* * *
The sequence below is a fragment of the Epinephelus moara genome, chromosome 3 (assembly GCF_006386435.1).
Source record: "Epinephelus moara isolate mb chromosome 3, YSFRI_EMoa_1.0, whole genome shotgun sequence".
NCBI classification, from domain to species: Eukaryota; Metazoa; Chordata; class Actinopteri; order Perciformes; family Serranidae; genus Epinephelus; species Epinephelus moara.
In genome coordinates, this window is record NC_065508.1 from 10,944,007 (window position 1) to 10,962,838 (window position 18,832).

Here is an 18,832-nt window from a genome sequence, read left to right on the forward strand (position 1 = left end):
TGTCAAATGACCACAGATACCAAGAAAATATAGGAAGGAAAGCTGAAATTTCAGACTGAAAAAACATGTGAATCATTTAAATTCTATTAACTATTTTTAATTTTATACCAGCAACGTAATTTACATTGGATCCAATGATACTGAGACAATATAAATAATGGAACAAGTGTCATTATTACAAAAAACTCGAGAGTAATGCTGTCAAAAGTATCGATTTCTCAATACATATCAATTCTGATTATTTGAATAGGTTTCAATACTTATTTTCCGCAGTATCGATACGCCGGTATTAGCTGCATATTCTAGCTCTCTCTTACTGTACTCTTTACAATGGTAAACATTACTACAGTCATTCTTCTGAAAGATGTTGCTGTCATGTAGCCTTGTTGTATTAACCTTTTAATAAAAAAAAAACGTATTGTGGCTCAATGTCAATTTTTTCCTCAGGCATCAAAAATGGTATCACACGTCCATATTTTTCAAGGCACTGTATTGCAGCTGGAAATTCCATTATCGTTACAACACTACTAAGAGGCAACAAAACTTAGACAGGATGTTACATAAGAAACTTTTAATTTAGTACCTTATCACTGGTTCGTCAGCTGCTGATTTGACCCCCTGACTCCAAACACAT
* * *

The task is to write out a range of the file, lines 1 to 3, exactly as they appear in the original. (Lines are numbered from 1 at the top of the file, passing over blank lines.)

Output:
The sequence below is a fragment of the Epinephelus moara genome, chromosome 3 (assembly GCF_006386435.1).
Source record: "Epinephelus moara isolate mb chromosome 3, YSFRI_EMoa_1.0, whole genome shotgun sequence".
NCBI classification, from domain to species: Eukaryota; Metazoa; Chordata; class Actinopteri; order Perciformes; family Serranidae; genus Epinephelus; species Epinephelus moara.